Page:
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Is the cloud too important for proprietary software?

Dr Marguerite Nyhan, MaREI

26 March 2013

Imagine the scene: you have convinced the board of your business that the best way forward, irrespective of the direction your business will take in the future, is to have your core applications and IT on a cloud platform. Now whether that is a virtual private cloud hosted in a carrier neutral data centre, a completely private cloud nestled down in your own server room, or one on a public cloud infrastructure, doesn’t matter that much, but what does is the technology it’s sitting on.

Everyone in the board is delighted at the new found flexibility, capability and security you’ve found and are already thinking of new ways to leverage the new technology to drive the business. You, as IT manager, CIO or just the clever person who thought of it, sits back with the warm fuzzies and plots the next move to secure your position as the person who knows about tech.

But then your warm fuzzies are soon displaced by a cold chill as you receive notification from your cloud platform vendor to say that the technology will be taking off in a bold new direction as of a month from now and that you can upgrade in a matter of weeks.




You frantically check the details available and realise that the ‘bold new direction’ is actually not what you had envisaged at all and does not coincide with the plans you have made for your business on the platform.

A quick web search reveals a wave of protests that followed the initial release of the announcement that has followed the sun across the globe till it shone down on your little parade.

While the above scenario is fictitious, it is not by any means impossible. Only recently, Deloitte predicted that merger and acquisition activity in 2013 in the area of technology and IT would likely accelerate, providing at least one plausible scenario for the above. But the point is that as many organisations move toward the cloud, they are committing themselves to certain technologies and platforms that, despite adherence to ‘open standards’, still have the potential to be proprietary to a degree.

The news story we carry above about the CloudStack program being made a top level project for Apache, wresting control from Citrix-though admittedly without a fight-shows that many in the cloud community see the cloud as best left in open source mode.

While the top cloud technology vendors cannot be faulted for the level of effort and resources that they commit to developing these technologies, the point about control still seems to be giving many CIOs a cause for concern.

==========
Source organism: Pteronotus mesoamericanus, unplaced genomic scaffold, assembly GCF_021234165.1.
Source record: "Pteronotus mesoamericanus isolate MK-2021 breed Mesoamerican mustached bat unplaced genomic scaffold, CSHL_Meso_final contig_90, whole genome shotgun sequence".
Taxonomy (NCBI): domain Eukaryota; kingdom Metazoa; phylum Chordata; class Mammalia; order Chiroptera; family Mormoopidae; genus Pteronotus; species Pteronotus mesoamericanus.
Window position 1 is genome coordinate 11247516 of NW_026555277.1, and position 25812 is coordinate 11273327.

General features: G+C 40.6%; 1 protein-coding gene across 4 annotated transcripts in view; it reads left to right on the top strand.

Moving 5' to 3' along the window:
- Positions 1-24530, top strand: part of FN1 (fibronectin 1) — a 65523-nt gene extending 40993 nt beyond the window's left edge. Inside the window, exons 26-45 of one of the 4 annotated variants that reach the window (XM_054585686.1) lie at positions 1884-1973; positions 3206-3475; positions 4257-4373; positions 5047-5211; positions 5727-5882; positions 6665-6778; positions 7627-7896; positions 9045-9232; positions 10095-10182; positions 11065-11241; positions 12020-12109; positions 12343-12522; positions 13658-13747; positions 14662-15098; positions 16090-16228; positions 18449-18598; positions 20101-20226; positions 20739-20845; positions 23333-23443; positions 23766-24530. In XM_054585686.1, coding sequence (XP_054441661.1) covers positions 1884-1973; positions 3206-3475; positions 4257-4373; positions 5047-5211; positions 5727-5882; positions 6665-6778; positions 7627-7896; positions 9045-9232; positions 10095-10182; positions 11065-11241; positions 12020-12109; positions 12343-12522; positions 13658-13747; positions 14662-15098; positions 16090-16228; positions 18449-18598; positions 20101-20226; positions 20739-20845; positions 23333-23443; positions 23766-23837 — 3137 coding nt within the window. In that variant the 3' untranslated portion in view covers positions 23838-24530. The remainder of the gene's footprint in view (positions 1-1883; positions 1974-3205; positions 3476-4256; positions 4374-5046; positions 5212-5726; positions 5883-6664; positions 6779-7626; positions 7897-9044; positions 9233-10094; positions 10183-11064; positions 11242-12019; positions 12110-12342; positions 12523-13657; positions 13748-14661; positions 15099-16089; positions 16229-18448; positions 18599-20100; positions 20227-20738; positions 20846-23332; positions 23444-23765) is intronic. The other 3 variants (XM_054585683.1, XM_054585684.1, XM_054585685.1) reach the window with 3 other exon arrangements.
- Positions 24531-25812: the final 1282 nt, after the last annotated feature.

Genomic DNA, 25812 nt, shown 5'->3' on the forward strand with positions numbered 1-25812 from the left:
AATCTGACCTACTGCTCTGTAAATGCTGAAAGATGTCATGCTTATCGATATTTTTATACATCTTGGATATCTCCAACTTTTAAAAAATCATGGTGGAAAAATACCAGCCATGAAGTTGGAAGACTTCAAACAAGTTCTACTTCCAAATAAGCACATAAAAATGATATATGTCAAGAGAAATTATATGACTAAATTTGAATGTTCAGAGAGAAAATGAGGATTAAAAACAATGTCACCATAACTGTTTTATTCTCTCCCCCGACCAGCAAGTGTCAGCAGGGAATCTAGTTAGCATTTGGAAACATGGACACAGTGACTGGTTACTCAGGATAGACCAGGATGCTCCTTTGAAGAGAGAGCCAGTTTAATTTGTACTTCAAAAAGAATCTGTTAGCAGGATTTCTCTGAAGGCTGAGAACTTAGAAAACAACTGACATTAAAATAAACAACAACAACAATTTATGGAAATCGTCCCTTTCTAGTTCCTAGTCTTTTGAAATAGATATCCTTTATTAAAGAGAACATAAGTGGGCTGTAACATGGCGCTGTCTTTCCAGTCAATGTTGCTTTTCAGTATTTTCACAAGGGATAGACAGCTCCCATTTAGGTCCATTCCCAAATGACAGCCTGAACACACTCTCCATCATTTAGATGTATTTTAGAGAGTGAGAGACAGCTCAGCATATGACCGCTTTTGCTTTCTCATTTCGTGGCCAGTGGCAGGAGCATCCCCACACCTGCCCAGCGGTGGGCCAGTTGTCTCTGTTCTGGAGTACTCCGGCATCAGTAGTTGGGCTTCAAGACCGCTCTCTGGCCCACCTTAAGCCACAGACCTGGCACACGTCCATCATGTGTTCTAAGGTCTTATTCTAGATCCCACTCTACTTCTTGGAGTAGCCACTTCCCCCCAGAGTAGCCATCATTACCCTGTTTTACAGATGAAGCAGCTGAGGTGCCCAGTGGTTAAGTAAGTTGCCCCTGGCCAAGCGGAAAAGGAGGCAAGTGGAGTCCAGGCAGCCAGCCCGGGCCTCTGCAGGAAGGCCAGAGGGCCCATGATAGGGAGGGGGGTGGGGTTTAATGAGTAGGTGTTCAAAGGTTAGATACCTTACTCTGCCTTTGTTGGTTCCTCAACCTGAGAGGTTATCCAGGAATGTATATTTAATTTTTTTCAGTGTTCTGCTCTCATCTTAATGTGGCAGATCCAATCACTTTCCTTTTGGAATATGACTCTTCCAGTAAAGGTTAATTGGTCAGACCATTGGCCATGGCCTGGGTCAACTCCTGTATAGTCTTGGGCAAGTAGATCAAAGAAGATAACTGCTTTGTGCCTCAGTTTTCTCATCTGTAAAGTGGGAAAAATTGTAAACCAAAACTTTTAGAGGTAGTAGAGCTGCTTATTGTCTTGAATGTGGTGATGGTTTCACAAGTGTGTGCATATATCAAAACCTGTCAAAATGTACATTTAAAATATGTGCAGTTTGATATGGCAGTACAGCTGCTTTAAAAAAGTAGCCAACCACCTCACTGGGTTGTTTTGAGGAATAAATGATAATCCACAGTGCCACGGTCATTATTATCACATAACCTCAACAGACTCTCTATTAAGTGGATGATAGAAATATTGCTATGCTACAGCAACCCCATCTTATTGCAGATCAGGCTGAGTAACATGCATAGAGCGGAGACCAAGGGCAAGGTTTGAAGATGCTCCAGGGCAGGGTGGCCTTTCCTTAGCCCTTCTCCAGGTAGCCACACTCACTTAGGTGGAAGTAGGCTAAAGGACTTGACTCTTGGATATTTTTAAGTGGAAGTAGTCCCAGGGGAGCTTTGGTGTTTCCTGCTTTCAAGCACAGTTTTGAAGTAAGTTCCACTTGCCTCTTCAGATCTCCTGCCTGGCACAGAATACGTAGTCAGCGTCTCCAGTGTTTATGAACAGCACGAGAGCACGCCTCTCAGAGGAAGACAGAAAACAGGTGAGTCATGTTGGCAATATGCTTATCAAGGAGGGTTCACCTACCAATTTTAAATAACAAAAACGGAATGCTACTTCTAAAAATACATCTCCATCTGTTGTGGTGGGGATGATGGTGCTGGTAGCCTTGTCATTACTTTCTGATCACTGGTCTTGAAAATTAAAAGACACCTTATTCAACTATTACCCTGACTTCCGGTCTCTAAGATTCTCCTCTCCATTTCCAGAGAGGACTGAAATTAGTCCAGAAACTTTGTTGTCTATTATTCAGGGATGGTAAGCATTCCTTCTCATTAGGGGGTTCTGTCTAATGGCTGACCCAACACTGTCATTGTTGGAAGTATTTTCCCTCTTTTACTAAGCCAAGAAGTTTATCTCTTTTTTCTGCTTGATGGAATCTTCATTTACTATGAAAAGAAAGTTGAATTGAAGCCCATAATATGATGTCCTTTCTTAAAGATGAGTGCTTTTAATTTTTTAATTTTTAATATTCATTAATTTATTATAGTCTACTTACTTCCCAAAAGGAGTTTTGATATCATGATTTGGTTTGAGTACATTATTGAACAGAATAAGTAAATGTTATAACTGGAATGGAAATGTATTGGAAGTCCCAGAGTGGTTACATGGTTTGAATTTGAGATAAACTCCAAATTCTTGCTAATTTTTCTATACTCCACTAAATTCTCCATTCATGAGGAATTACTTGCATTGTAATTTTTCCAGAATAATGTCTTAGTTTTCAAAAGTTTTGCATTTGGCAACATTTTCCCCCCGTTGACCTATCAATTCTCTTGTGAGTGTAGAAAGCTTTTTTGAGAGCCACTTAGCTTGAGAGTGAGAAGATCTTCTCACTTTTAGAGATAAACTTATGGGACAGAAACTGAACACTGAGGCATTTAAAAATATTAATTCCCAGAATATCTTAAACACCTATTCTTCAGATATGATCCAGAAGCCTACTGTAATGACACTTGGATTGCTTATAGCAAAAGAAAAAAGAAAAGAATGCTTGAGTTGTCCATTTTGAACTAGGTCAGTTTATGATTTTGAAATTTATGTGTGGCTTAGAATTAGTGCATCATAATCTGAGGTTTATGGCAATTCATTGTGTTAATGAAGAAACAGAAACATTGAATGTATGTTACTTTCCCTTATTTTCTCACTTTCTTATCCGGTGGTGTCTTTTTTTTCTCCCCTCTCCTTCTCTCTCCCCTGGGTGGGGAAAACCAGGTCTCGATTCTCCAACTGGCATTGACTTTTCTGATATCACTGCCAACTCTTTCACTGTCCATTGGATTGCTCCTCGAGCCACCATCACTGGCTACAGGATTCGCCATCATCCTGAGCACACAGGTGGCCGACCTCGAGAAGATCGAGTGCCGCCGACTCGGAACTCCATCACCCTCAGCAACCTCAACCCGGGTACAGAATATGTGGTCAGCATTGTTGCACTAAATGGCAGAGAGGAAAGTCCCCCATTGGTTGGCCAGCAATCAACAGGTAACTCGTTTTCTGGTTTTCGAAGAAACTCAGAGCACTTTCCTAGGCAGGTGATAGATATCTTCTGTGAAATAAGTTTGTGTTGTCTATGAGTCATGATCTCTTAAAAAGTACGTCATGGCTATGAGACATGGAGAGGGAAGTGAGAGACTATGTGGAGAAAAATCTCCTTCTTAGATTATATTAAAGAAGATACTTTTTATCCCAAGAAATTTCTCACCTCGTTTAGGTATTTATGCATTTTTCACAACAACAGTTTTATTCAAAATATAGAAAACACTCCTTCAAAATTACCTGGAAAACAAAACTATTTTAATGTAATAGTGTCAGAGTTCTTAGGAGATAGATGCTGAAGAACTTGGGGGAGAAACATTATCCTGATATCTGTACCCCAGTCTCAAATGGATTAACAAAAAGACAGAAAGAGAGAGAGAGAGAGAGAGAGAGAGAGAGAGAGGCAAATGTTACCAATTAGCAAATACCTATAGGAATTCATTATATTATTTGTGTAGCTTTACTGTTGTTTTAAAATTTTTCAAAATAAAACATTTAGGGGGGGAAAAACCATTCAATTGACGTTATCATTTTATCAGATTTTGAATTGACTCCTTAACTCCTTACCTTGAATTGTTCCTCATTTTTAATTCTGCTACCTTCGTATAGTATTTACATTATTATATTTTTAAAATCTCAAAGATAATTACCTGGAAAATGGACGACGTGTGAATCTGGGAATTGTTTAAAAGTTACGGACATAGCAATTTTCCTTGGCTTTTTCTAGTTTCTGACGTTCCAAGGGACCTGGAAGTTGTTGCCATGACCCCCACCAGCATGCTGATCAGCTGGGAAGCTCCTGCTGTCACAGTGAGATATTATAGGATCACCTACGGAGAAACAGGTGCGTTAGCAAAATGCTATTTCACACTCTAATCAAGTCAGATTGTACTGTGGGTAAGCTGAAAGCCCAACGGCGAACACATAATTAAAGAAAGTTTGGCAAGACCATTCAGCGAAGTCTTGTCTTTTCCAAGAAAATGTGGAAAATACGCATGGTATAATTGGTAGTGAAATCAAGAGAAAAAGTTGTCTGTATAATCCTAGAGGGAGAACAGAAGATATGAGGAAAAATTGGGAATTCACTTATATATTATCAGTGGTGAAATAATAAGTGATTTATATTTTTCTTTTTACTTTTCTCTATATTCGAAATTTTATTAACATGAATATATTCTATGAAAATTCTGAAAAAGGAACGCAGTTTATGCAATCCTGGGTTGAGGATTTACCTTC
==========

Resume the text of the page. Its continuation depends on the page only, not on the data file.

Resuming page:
The Accenture Technology Vision Report 2013 has concluded that it is those companies that fully embrace the available technologies, with mention made of cloud in particular, that are thriving in the current difficult macro-economic environment, but still the spectre of loss of control seems to omnipresent.

While the prospect of vendor lock-in seems to have fallen somewhat in the top three list of cloud adoption inhibitors, it may soon be replaced by a new one: vendor abandonment.

Various pointers now seem to indicate that there is a growing wariness among CIOs of moving to a cloud platform or technology and suddenly finding that the technology, due to M&A, commercial or even purely technical reasons, gets effectively altered or abandoned, leaving its users potentially high and dry. This prospect it seems is already pushing greater support towards initiatives such as CloudStack and other open source projects to ensure that a like-minded community, not a single, profit driven vendor, has control of the very foundations of today’s enterprise.

 Post Script:
It was with some interest and amusement that I read today that PayPal has, as part of a refresh and consolidation initiative, started moving to OpenStack from VMware infrastructure, according to an article on The Register.

The move is attributed to efforts for greater agility.

With the likes of Amazon, eBay (the PayPal parent company) and Facebook oft cited as going their way in terms of cloud technologies, this would appear to be supporting evidence for the growing impression that cloud infrastructure is best kept open source, as argued above.

The full article is here: "Paypal struggles free of VMware lock-in, goes with OpenStack"


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